Hillwood Estate, National Zoo

DC Day 4

Today we visited two very different types of museums, the National Zoo and Hillwood Estate, but these two institutions have similarities. Exhibitions are either story-led or object-led or a combination of the two throughout an institution. The National Zoo has a combination of the two storytelling methods. Hillwood Estate uses the story-led method.

The National Zoo has the complex task of trying to educate visitors about conservation, animal care, and the environment when the animals are often the focus of the visitor’s interest. The animals are the object in this type of setting, and most of the exhibits are object-, or animal-led, but the Zoo is reinterpreting the information so that the exhibits are story-led. I think this is a new way of approaching exhibitions in zoos since many visitors do not have conservation at the forefront of their mind when visiting a zoo. On the other hand, conservation is an important and complex topic that should be discussed to educate visitors. A story-led design allows visitors to learn more about the animal and allows them to create a deeper connection to the animal.

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Object-based label at the National Zoo
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Object-based label at the National Zoo

 

 

 

 

 

 

 

 

 

 

 

 

 

 

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Story-based label at the National Zoo

Hillwood Estate is the home of Marjorie Merriweather Post. Post was an avid collector who knew she wanted her house to become a museum. It is a house museum, and there are very few object labels in the house, which is a clue that the museum has a story-led approach. The text and audio guides are focused on Post as a person and collector and the spaces in the house. Object labels would be overwhelming and polluting in this setting because there are objects on nearly every wall and surface. The objects are displayed in their proper rooms where Post would have used them. The museum uses guided serendipity as an exhibition tool. Guided serendipity means that the visitor makes their own inferences and discoveries that are supported by the text and audio guides. This technique also supports the story-led approach.

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Example of object case at Hillwood Estate without object labels

From what I have seen this week and what I have experienced professionally there appears to be a shift to the story-led method. Objects are still important and key to the story, but the object story fits into a larger overall story. Personally, this is conflicting because I am a collections person, so I focus on the individual object and its story more often than I do the larger narrative. I think a balance of the two storytelling methods will quiet my discomfort because a museum should have exhibitions that are diverse, yet still cohesive within the institution. People visit museums to see objects and learn about the stories associated with those objects.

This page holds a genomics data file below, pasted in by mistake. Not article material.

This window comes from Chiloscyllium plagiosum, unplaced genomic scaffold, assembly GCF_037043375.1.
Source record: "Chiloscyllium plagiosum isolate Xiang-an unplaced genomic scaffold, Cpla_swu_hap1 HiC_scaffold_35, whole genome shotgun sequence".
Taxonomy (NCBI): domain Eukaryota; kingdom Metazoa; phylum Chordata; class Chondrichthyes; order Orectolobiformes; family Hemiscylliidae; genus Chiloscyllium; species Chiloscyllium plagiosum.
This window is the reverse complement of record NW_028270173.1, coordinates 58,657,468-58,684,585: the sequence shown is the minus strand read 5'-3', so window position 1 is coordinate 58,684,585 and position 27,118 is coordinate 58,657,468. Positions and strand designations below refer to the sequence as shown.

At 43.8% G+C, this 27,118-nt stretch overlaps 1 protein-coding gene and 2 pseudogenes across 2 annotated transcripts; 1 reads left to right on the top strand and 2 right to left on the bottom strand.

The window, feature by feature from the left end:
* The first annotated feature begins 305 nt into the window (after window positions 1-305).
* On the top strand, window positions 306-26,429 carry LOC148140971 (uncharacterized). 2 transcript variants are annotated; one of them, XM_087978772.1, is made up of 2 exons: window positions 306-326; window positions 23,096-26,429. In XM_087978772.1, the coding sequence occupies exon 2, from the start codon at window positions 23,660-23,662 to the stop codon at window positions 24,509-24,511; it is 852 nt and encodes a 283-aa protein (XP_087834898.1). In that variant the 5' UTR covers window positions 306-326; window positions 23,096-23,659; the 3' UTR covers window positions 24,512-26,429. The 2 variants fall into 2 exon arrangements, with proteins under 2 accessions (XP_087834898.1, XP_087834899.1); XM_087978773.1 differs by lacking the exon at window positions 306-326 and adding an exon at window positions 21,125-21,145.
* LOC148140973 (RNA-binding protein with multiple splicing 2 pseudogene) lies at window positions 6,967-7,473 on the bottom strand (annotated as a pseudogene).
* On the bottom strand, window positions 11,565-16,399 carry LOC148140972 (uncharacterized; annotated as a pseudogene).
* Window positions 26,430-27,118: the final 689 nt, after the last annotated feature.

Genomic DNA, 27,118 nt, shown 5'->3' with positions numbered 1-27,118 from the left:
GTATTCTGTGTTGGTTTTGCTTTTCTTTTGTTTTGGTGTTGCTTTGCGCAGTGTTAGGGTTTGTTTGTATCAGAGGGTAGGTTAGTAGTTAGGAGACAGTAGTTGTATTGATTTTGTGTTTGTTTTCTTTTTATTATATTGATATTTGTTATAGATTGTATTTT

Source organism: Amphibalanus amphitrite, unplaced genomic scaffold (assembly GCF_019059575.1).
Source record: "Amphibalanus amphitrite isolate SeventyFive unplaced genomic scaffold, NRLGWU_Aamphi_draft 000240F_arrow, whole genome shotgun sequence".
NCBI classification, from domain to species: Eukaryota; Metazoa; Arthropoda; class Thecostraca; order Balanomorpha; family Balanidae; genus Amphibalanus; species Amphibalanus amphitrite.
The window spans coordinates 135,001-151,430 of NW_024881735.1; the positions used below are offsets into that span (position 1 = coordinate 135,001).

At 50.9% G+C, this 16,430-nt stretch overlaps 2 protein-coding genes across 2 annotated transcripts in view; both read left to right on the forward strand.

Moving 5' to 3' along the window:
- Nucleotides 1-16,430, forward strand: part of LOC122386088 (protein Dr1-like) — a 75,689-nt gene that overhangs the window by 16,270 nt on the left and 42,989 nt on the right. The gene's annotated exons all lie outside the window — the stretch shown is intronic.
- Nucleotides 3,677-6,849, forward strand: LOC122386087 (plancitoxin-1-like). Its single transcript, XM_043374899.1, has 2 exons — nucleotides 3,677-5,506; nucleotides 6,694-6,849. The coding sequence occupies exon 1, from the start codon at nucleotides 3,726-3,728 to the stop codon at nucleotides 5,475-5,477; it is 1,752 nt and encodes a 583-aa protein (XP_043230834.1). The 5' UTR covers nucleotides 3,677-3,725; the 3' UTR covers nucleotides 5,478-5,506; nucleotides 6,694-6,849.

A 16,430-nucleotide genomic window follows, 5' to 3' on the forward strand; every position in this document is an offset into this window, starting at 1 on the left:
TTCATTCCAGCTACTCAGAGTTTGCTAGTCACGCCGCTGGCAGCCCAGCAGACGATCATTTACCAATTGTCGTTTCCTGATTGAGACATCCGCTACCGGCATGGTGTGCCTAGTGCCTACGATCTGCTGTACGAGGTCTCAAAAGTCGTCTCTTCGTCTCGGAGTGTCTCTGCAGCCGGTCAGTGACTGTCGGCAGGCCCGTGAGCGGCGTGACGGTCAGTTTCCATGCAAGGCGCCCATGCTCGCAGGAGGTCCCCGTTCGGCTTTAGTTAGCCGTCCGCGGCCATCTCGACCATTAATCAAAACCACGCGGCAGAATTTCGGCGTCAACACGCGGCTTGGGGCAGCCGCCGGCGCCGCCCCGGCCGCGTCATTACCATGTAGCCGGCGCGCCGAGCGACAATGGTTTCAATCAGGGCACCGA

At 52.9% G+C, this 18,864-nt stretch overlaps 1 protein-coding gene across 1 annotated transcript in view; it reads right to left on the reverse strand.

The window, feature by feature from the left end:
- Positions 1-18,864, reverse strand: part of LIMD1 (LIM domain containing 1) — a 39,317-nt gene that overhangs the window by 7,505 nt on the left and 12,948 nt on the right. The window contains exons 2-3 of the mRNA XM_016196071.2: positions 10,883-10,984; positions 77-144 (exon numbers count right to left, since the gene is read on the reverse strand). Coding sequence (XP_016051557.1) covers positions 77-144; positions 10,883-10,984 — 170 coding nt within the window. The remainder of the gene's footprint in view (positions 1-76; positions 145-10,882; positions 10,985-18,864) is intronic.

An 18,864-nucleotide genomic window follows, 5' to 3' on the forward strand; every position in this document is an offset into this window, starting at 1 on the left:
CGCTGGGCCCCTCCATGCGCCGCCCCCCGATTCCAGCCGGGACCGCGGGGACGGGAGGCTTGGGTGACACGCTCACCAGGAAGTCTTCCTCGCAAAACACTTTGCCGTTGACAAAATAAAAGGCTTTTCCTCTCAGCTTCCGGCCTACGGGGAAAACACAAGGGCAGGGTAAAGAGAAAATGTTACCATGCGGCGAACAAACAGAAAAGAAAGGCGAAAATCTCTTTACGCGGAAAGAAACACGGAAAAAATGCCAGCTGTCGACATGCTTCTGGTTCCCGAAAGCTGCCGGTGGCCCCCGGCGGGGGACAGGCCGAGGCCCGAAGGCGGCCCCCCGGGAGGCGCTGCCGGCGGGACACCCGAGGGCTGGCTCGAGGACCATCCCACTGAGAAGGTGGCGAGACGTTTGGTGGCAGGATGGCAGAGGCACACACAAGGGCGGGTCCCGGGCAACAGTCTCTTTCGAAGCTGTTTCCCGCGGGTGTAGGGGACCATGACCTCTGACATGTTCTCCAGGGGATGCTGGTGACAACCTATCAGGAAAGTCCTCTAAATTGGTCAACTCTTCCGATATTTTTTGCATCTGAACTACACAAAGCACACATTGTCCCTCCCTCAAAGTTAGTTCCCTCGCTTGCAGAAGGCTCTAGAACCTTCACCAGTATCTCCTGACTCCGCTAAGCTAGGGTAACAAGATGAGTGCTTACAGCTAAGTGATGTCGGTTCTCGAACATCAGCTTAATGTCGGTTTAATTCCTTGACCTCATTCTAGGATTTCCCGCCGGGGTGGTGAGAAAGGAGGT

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National Portrait Gallery

DC Day 2

What do storytelling and object based learning have in common?

Objects are used to tell stories, and not only one story, but multiple stories. Museums cannot tell stories without objects because objects are the tangible things that make the story interesting and relatable. If people can actually see the object, they can connect with it based on their personal knowledge and background. Today, we learned about object based learning from Judy Landau. Object based learning is a method where a person looks at an object and is guided by a museum educator to describe what they see. After describing what they see questions may arise that dig deeper into the story. For example, there is a small coffee table in front of you. The table is brown, it appears to be made from three pieces of wood, and there is an open area beneath the top. Next, I wonder how the table was made, what is a table of this size used for, who made the table? These questions create a story related to the object. Object based learning must be learned, but the knowledge and skills needed to teach it are easily accessible. This method is based on knowing basic information about an object, having inquiry and critical thinking skills, and good communication (see Figure 1). Object based learning is a way to get people thinking about objects in a different way.

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Figure 1: Object based learning as discussed with Judy Landau

Storytelling in museums begin with one object or theme. Today, we visited the National Portrait Gallery, and created a story based on two completely different objects. Using those objects, in groups of two, we constructed a story that connected two unrelated objects. My partner and I created a story based on a painting of Katy Perry and a photograph of Jack Dempsey. These people are from different time periods and backgrounds, yet we could create a story using the context around the objects and our imagination. Of course, this exercise may seem a bit silly, but it is a great example of how objects are the center of a story and are integral to expanding beyond the visual.

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“Cupcake Katy” Artist: Will Cotton